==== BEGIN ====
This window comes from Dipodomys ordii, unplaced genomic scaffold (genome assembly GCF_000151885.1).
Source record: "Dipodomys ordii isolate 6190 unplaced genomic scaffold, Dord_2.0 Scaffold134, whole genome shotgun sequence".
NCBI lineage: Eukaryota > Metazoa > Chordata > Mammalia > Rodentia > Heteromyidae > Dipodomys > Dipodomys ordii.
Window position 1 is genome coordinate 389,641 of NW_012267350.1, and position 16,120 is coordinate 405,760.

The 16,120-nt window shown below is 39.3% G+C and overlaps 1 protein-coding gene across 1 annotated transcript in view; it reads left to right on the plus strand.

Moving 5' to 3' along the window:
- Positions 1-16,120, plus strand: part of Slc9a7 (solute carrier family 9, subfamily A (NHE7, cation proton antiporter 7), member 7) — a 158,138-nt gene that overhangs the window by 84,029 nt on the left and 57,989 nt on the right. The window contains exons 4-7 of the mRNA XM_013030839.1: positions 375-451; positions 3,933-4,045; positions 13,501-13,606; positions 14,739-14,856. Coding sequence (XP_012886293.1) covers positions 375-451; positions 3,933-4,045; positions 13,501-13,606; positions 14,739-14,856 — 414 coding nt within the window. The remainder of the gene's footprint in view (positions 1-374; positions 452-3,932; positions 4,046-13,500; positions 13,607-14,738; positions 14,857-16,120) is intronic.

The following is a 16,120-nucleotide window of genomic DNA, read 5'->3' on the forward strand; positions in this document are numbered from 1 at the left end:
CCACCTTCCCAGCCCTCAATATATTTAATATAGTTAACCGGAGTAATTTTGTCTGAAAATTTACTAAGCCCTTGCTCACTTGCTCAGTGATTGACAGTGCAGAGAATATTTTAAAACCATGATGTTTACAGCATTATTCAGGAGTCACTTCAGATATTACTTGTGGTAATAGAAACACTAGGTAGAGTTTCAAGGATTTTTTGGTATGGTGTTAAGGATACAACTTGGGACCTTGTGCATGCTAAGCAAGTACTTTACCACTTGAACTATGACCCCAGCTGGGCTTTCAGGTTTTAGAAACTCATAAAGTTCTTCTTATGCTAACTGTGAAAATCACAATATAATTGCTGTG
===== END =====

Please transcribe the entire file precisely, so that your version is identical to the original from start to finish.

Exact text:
This window comes from Dipodomys ordii, unplaced genomic scaffold (genome assembly GCF_000151885.1).
Source record: "Dipodomys ordii isolate 6190 unplaced genomic scaffold, Dord_2.0 Scaffold134, whole genome shotgun sequence".
NCBI lineage: Eukaryota > Metazoa > Chordata > Mammalia > Rodentia > Heteromyidae > Dipodomys > Dipodomys ordii.
Window position 1 is genome coordinate 389,641 of NW_012267350.1, and position 16,120 is coordinate 405,760.

The 16,120-nt window shown below is 39.3% G+C and overlaps 1 protein-coding gene across 1 annotated transcript in view; it reads left to right on the plus strand.

Moving 5' to 3' along the window:
- Positions 1-16,120, plus strand: part of Slc9a7 (solute carrier family 9, subfamily A (NHE7, cation proton antiporter 7), member 7) — a 158,138-nt gene that overhangs the window by 84,029 nt on the left and 57,989 nt on the right. The window contains exons 4-7 of the mRNA XM_013030839.1: positions 375-451; positions 3,933-4,045; positions 13,501-13,606; positions 14,739-14,856. Coding sequence (XP_012886293.1) covers positions 375-451; positions 3,933-4,045; positions 13,501-13,606; positions 14,739-14,856 — 414 coding nt within the window. The remainder of the gene's footprint in view (positions 1-374; positions 452-3,932; positions 4,046-13,500; positions 13,607-14,738; positions 14,857-16,120) is intronic.

The following is a 16,120-nucleotide window of genomic DNA, read 5'->3' on the forward strand; positions in this document are numbered from 1 at the left end:
CCACCTTCCCAGCCCTCAATATATTTAATATAGTTAACCGGAGTAATTTTGTCTGAAAATTTACTAAGCCCTTGCTCACTTGCTCAGTGATTGACAGTGCAGAGAATATTTTAAAACCATGATGTTTACAGCATTATTCAGGAGTCACTTCAGATATTACTTGTGGTAATAGAAACACTAGGTAGAGTTTCAAGGATTTTTTGGTATGGTGTTAAGGATACAACTTGGGACCTTGTGCATGCTAAGCAAGTACTTTACCACTTGAACTATGACCCCAGCTGGGCTTTCAGGTTTTAGAAACTCATAAAGTTCTTCTTATGCTAACTGTGAAAATCACAATATAATTGCTGTG